What's a light roast? - Page 15

Discuss roast levels and profiles for espresso, equipment for roasting coffee.
User avatar

Postby Almico » Jun 06, 2019, 8:52 am

Neither of those profiles look particularly bad. The extended Maillard would lose some acidity and add some savory notes, but it shouldn't make it undrinkable. I suspect the bean might be the culprit. I know you said you tried this coffee before, but roasting light is easy, find a green that likes being roasted light is much harder.

That said, I would try charging lower and use more heat to get to DE by 3:30 (if you can) and 1C by 6:30. Drop at 7:45.


Postby dale_cooper » replying to Almico » Jun 06, 2019, 9:22 am

The profiles look QUITE good, but thats the problem with profiles. I strongly believe that I can have 2 similar looking profiles, but got there using different methodologies (charge temp, air, heat, etc) and the resulting cup is wildly different. One could be crap while the other is stellar. Profiles are not transferable between roasting machines. This is the danger of forum roasting discussion when we're using different machines.

What you think works, may not work on the bullet, vs the quest, vs whatever else. Just need to figure out how the bullet works, which in this case, you're going to have better luck finding bullet owners to discuss.

User avatar

Postby Almico » Jun 06, 2019, 11:26 am

Rob Hoos might disagree. He's gone to great lengths to show the same profile will taste too similar to distinguish between very different roasters.

https://dailycoffeenews.com/2019/05/24/ ... -machines/

User avatar
Team HB

Postby another_jim » Jun 06, 2019, 12:57 pm

FWIW, we did taste tests with air (Franken P1) versus drum (Franken Hottop). The same bean temp profiles were easily distinguished for washed coffees (not so easy for DPs), since they required very different environmental temperatures to achieve. I modified the P1 with more insulation and ran a no agitation (with periodics blips) low flow/ hot air start to emulate the much flatter drum ETs, and at that point all the roasts were indistinguishable.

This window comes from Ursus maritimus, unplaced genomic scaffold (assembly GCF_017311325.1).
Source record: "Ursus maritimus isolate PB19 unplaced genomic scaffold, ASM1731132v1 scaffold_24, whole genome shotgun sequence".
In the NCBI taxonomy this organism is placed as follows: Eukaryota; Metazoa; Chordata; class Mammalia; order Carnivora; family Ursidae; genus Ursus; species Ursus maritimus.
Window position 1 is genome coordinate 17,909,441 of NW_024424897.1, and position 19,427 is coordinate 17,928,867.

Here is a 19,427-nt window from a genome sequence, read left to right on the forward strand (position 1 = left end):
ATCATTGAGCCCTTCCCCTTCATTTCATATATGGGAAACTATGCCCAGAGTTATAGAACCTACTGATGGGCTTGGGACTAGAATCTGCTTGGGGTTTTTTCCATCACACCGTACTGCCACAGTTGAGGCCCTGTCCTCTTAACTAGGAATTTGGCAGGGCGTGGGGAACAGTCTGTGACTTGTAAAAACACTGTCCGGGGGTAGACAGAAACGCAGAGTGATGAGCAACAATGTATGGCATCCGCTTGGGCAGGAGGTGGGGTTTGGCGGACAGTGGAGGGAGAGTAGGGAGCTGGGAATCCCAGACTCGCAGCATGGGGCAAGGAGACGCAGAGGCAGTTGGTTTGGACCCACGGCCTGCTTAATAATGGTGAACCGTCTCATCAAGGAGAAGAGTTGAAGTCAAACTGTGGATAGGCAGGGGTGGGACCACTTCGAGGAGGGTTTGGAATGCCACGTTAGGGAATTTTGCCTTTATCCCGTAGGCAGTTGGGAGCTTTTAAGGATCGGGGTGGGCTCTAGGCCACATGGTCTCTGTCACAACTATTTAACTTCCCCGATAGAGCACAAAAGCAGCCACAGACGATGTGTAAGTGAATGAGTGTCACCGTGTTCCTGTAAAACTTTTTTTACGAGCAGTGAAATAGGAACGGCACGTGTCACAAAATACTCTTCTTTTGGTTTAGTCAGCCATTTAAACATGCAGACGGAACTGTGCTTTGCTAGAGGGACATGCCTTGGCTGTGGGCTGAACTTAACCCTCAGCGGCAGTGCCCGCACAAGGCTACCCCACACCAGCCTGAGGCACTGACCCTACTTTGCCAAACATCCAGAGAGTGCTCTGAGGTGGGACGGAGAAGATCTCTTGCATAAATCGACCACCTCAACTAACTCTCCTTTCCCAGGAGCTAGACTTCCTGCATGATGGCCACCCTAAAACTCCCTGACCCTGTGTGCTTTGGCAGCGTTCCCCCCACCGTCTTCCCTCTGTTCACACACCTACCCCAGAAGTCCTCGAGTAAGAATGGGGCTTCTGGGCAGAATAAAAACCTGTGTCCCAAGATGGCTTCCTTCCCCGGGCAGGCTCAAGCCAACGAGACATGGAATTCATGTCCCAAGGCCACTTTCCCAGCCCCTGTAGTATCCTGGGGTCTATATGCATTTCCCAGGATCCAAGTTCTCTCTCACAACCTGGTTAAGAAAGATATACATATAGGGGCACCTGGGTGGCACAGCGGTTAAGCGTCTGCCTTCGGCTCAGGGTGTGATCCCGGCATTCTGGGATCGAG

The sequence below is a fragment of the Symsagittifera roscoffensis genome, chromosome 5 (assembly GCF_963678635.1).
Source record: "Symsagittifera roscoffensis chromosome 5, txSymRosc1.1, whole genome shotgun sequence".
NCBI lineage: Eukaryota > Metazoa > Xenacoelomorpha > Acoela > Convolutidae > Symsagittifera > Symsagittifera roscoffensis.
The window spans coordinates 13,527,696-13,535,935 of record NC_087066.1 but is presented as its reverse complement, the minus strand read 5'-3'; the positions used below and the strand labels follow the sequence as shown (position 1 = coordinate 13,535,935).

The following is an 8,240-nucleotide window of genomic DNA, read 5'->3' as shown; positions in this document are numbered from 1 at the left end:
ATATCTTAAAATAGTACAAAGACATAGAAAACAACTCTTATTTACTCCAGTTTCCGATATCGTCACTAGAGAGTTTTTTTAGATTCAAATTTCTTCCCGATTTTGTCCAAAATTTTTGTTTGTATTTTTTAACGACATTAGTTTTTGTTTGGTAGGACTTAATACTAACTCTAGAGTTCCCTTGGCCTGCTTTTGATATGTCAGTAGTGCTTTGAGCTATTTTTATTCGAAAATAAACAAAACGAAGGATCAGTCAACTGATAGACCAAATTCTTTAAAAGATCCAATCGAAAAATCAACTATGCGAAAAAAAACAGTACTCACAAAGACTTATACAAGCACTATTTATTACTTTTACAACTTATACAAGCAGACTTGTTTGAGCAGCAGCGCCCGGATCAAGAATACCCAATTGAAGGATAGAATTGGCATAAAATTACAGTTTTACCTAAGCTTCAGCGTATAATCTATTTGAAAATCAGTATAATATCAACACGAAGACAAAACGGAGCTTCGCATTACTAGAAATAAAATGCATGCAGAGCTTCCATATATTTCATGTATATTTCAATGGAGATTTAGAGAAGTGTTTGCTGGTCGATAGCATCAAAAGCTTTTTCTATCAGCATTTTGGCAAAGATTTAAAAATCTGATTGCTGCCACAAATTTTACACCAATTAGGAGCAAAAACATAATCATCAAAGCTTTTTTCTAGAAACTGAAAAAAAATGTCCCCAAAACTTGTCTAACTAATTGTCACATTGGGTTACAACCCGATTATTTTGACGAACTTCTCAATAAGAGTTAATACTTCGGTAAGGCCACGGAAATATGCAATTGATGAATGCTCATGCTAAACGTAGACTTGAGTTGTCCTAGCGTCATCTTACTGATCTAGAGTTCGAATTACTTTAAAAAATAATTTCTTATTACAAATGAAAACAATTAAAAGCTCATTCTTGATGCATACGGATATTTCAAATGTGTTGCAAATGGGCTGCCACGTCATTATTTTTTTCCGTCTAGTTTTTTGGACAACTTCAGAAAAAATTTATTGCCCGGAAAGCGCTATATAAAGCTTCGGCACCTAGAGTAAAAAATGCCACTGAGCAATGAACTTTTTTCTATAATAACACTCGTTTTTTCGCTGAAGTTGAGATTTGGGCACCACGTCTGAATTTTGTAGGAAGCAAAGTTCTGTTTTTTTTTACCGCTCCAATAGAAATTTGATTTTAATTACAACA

However, these were longer profiles, around 15 minutes; so they may not carry over to the faster drum roasting done now.
Jim Schulman


Postby N3Roaster » Jun 06, 2019, 1:52 pm

I've done a lot of work in transferring profiles between systems (I was making the same assertions in 2012) and have helped as an instructor in the class that's been mentioned a few times (in some ways that's a simplification of the methods I employ, but that the results are as good as they are with those simplifications and other class limitations across a vastly broader range of machines than I would have been able to test on my own speaks to the strength of the findings). I think a clarification should be that for most roasting plans it's possible to work out an equivalent across machines (I do think there may be corner cases where you just can't reasonably drive a machine to create the match) but note the emphasis on work. It gets easier the more you do it and the better the instrumentation on each pair is, but this is a high level skill that requires a solid understanding of your machines and attention to quite a bit more than just the numbers showing up on a screen. The more interesting corollary here is that the plan viewed through the lens of one machine will likely look very different from the same plan viewed through the lens of a different machine, which throws a whole bunch of popular preconceptions about what a good roasting plan should look like under the bus (where they belong).

User avatar

Postby Denis » Jun 12, 2019, 10:52 am

Almico, here is the perfect video, it just popped up:


Read the first comment, and that was not me. Fact is I just have 1.2 kg of 3 types roasted coffee from UK on Probat. The roast flavor is present in all bags, yacks.


Postby dale_cooper » replying to Denis » Jun 12, 2019, 2:34 pm

Denis - what machine do you roast on, or have you roasted on in the past, on a regular basis?

User avatar